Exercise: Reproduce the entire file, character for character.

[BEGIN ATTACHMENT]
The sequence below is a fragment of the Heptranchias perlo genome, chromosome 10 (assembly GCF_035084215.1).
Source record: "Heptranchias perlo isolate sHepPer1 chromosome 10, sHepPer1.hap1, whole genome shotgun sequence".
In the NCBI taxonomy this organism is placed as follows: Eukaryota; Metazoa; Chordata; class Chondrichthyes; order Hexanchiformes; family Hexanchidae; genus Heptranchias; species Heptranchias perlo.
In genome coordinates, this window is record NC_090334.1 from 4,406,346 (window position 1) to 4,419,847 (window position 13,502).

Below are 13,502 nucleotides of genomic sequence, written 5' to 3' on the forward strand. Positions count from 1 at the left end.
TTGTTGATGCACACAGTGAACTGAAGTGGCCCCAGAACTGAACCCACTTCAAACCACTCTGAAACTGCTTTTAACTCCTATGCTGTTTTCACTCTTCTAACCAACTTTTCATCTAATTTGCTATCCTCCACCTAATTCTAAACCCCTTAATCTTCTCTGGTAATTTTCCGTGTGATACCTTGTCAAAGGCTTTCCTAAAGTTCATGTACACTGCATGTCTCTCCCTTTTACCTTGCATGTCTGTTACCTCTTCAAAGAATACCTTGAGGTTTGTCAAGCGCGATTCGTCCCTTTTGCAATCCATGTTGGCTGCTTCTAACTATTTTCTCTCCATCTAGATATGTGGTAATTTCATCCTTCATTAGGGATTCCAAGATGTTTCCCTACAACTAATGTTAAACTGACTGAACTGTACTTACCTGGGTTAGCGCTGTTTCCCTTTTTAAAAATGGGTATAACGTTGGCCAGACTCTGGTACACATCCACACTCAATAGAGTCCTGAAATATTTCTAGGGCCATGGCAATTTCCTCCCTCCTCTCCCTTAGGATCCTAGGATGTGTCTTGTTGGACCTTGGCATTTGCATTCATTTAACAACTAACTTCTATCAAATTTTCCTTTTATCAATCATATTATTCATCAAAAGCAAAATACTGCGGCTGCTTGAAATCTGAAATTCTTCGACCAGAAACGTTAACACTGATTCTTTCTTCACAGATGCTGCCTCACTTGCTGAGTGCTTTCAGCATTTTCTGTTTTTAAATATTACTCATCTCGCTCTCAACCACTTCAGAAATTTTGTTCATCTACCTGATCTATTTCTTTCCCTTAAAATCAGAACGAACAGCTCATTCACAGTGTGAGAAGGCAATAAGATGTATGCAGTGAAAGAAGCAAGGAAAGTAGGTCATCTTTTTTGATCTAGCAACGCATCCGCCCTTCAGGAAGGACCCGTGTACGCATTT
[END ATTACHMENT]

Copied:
The sequence below is a fragment of the Heptranchias perlo genome, chromosome 10 (assembly GCF_035084215.1).
Source record: "Heptranchias perlo isolate sHepPer1 chromosome 10, sHepPer1.hap1, whole genome shotgun sequence".
In the NCBI taxonomy this organism is placed as follows: Eukaryota; Metazoa; Chordata; class Chondrichthyes; order Hexanchiformes; family Hexanchidae; genus Heptranchias; species Heptranchias perlo.
In genome coordinates, this window is record NC_090334.1 from 4,406,346 (window position 1) to 4,419,847 (window position 13,502).

Below are 13,502 nucleotides of genomic sequence, written 5' to 3' on the forward strand. Positions count from 1 at the left end.
TTGTTGATGCACACAGTGAACTGAAGTGGCCCCAGAACTGAACCCACTTCAAACCACTCTGAAACTGCTTTTAACTCCTATGCTGTTTTCACTCTTCTAACCAACTTTTCATCTAATTTGCTATCCTCCACCTAATTCTAAACCCCTTAATCTTCTCTGGTAATTTTCCGTGTGATACCTTGTCAAAGGCTTTCCTAAAGTTCATGTACACTGCATGTCTCTCCCTTTTACCTTGCATGTCTGTTACCTCTTCAAAGAATACCTTGAGGTTTGTCAAGCGCGATTCGTCCCTTTTGCAATCCATGTTGGCTGCTTCTAACTATTTTCTCTCCATCTAGATATGTGGTAATTTCATCCTTCATTAGGGATTCCAAGATGTTTCCCTACAACTAATGTTAAACTGACTGAACTGTACTTACCTGGGTTAGCGCTGTTTCCCTTTTTAAAAATGGGTATAACGTTGGCCAGACTCTGGTACACATCCACACTCAATAGAGTCCTGAAATATTTCTAGGGCCATGGCAATTTCCTCCCTCCTCTCCCTTAGGATCCTAGGATGTGTCTTGTTGGACCTTGGCATTTGCATTCATTTAACAACTAACTTCTATCAAATTTTCCTTTTATCAATCATATTATTCATCAAAAGCAAAATACTGCGGCTGCTTGAAATCTGAAATTCTTCGACCAGAAACGTTAACACTGATTCTTTCTTCACAGATGCTGCCTCACTTGCTGAGTGCTTTCAGCATTTTCTGTTTTTAAATATTACTCATCTCGCTCTCAACCACTTCAGAAATTTTGTTCATCTACCTGATCTATTTCTTTCCCTTAAAATCAGAACGAACAGCTCATTCACAGTGTGAGAAGGCAATAAGATGTATGCAGTGAAAGAAGCAAGGAAAGTAGGTCATCTTTTTTGATCTAGCAACGCATCCGCCCTTCAGGAAGGACCCGTGTACGCATTT